Benq Joybee GP1 review

The venerable ol' bulb may have had its day

Benq Joybee GP1
Can Benq's dinky little projector win us over?

TechRadar Verdict

This feels weak up against others in its bracket, despite the revolutionary lamp


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    Nifty new projection tech

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    Teeny tiny package…


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    …with loads of necessary accessories

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    Dim at a distance

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Projectors are generally predictable beasts, and not in a good way. They tend to get progressively more rubbish the longer you own them, and it's usually the bulb that's the main problem, provided you don't knock the lenses out of alignment by kicking the thing around.

You'd be justifiably annoyed if you paid over £400 for a TV, which got darker and darker before dying after a few thousand hours of use, leaving you with a bill close to half the price of the unit just to watch Peter Sissons making his way through another news broadcast.

There's no reason a projector should be able to get away with such abysmal performance. And given the awesome showing of the Joybee GP1 (which eschews the traditional bulb in favour of a cluster of ultra-bright RGB LEDs, flickering on and off in sequence with the image on-screen) we reckon the bulb's days could be numbered, at least at the low end of the projector market.

BenQ's new fangled LED setup is designed to last 20,000 hours, and therefore isn't meant to be replaceable, which is fine with us.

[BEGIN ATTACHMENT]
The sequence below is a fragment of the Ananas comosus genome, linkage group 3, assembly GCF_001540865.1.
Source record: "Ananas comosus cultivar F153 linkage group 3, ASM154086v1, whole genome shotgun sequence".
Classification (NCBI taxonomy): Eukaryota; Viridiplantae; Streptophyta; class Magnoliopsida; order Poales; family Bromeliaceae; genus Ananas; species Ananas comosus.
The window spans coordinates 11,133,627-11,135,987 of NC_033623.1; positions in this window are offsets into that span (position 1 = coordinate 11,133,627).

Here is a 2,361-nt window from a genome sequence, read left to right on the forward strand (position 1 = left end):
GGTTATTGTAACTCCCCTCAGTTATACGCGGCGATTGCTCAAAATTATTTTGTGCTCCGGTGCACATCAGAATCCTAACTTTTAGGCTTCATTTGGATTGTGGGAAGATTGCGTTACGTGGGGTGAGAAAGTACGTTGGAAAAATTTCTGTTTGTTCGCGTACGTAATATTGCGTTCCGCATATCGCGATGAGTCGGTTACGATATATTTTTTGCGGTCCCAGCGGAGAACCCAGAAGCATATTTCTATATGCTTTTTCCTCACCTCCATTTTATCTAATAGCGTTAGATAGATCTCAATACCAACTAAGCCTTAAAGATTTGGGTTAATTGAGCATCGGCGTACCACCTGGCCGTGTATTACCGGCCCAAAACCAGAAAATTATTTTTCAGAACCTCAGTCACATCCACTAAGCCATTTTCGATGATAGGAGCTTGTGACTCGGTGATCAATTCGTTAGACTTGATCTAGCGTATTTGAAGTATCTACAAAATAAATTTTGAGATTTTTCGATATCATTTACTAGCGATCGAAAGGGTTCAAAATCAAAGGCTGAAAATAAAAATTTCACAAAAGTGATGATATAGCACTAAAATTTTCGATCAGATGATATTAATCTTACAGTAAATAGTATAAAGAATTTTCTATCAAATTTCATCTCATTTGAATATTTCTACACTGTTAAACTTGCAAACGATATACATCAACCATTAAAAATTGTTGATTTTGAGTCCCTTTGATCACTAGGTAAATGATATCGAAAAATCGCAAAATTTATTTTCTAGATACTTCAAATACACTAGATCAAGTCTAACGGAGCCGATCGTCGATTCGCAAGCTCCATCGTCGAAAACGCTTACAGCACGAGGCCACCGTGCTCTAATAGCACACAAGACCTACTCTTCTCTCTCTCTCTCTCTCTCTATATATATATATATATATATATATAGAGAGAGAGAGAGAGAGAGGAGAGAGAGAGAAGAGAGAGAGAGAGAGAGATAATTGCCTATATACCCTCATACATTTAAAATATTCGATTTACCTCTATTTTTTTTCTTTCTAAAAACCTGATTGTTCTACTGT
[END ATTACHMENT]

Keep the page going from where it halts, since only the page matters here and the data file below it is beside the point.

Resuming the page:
On the one hand, this mini setup is no competition to a proper projector. Producing only 100 ANSI lumens, it's not nearly as meaty as higher-end models with real bulbs. Indeed, we struggled to stretch the picture much bigger than 60 inches diagonally without it dimming to an unacceptable level.

On the other hand, as a purposefully portable unit, this thing really shines. Automatic keystone correction coupled with colour balancing based on the hue of your projection surface, makes it supremely useable in the field.

It doesn't, however, have an internal battery, the power adapter's a fairly large lump and there's no space for it in the included carry case. There's a combined VGA/composite cable included in the box – the VGA port presumably being provided in cable form to save space on the unit and make sure its single proprietary AV port is also compatible with the separately sold iPod dock. This adds another component to carry around.

Niftily, it can play videos directly from a USB source but annoyingly – perhaps stupidly – movie playback seems restricted to MPEG-1 or MJPEG; formats that nobody uses. ArcSoft conversion software is included in the box and does the job admirably, but native DivX and XviD support is so sorely missing that you're likely to take a laptop along to wherever you're showing your video off. With all these extras, this portable projector quickly expands to take up a rucksack full of kit.

And at around £450, even with that nigh-eternal lamp, you have to ask yourself whether you'd get more from a full-priced proper projector. At the very least, more brightness, ports and pixel power.

Optoma's 720p HD700X, for instance, is only £50 more and offers proper 720p resolution and an HDMI port, which means that as decent as this little unit is, it just can't keep up.

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